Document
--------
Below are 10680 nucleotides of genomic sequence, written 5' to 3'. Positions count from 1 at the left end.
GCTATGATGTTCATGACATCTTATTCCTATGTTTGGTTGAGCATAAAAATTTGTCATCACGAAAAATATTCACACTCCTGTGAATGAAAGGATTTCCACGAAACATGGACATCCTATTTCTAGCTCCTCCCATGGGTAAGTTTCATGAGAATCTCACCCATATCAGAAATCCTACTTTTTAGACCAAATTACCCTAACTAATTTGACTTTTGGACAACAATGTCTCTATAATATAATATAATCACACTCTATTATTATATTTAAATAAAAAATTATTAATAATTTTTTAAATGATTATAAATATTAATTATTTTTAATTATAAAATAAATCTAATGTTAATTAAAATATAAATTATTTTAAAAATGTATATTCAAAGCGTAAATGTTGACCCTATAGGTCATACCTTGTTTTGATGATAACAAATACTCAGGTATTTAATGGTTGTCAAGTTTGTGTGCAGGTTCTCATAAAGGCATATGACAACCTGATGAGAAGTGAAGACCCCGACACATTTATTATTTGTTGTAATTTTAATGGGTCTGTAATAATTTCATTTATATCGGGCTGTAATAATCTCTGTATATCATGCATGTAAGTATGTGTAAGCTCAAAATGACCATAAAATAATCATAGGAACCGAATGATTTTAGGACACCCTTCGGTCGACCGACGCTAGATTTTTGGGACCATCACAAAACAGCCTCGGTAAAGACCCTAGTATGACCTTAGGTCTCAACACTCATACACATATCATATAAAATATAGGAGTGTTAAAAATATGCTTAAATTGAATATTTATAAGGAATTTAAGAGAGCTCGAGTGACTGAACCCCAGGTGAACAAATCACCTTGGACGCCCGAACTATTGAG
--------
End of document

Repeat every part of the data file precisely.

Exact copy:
Below are 10680 nucleotides of genomic sequence, written 5' to 3'. Positions count from 1 at the left end.
GCTATGATGTTCATGACATCTTATTCCTATGTTTGGTTGAGCATAAAAATTTGTCATCACGAAAAATATTCACACTCCTGTGAATGAAAGGATTTCCACGAAACATGGACATCCTATTTCTAGCTCCTCCCATGGGTAAGTTTCATGAGAATCTCACCCATATCAGAAATCCTACTTTTTAGACCAAATTACCCTAACTAATTTGACTTTTGGACAACAATGTCTCTATAATATAATATAATCACACTCTATTATTATATTTAAATAAAAAATTATTAATAATTTTTTAAATGATTATAAATATTAATTATTTTTAATTATAAAATAAATCTAATGTTAATTAAAATATAAATTATTTTAAAAATGTATATTCAAAGCGTAAATGTTGACCCTATAGGTCATACCTTGTTTTGATGATAACAAATACTCAGGTATTTAATGGTTGTCAAGTTTGTGTGCAGGTTCTCATAAAGGCATATGACAACCTGATGAGAAGTGAAGACCCCGACACATTTATTATTTGTTGTAATTTTAATGGGTCTGTAATAATTTCATTTATATCGGGCTGTAATAATCTCTGTATATCATGCATGTAAGTATGTGTAAGCTCAAAATGACCATAAAATAATCATAGGAACCGAATGATTTTAGGACACCCTTCGGTCGACCGACGCTAGATTTTTGGGACCATCACAAAACAGCCTCGGTAAAGACCCTAGTATGACCTTAGGTCTCAACACTCATACACATATCATATAAAATATAGGAGTGTTAAAAATATGCTTAAATTGAATATTTATAAGGAATTTAAGAGAGCTCGAGTGACTGAACCCCAGGTGAACAAATCACCTTGGACGCCCGAACTATTGAG